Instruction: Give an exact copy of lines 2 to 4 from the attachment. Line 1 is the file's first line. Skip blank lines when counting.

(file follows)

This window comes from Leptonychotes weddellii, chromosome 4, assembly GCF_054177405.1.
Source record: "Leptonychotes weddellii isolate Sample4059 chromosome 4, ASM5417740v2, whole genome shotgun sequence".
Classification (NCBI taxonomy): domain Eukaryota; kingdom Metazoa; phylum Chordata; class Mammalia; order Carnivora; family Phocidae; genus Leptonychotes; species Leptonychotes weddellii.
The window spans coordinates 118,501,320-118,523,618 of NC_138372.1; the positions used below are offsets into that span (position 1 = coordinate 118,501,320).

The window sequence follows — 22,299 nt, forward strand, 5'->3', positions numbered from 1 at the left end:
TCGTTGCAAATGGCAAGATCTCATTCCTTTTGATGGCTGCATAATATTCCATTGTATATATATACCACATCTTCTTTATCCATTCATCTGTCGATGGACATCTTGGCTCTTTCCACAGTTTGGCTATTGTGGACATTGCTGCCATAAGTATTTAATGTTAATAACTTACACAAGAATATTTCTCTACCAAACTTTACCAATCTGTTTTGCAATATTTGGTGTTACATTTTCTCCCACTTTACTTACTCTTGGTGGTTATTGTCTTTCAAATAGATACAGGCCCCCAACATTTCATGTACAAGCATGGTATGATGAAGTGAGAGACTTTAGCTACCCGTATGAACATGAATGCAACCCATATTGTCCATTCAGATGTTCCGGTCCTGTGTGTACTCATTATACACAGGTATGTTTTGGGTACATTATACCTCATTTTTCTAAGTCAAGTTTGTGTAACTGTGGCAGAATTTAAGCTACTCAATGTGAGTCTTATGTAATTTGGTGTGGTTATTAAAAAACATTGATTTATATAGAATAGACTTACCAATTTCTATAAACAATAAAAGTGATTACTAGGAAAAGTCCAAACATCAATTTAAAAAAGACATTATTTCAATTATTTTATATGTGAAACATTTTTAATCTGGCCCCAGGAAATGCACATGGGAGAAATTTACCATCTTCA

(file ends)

Source record: "Leptonychotes weddellii isolate Sample4059 chromosome 4, ASM5417740v2, whole genome shotgun sequence".
Classification (NCBI taxonomy): domain Eukaryota; kingdom Metazoa; phylum Chordata; class Mammalia; order Carnivora; family Phocidae; genus Leptonychotes; species Leptonychotes weddellii.
The window spans coordinates 118,501,320-118,523,618 of NC_138372.1; the positions used below are offsets into that span (position 1 = coordinate 118,501,320).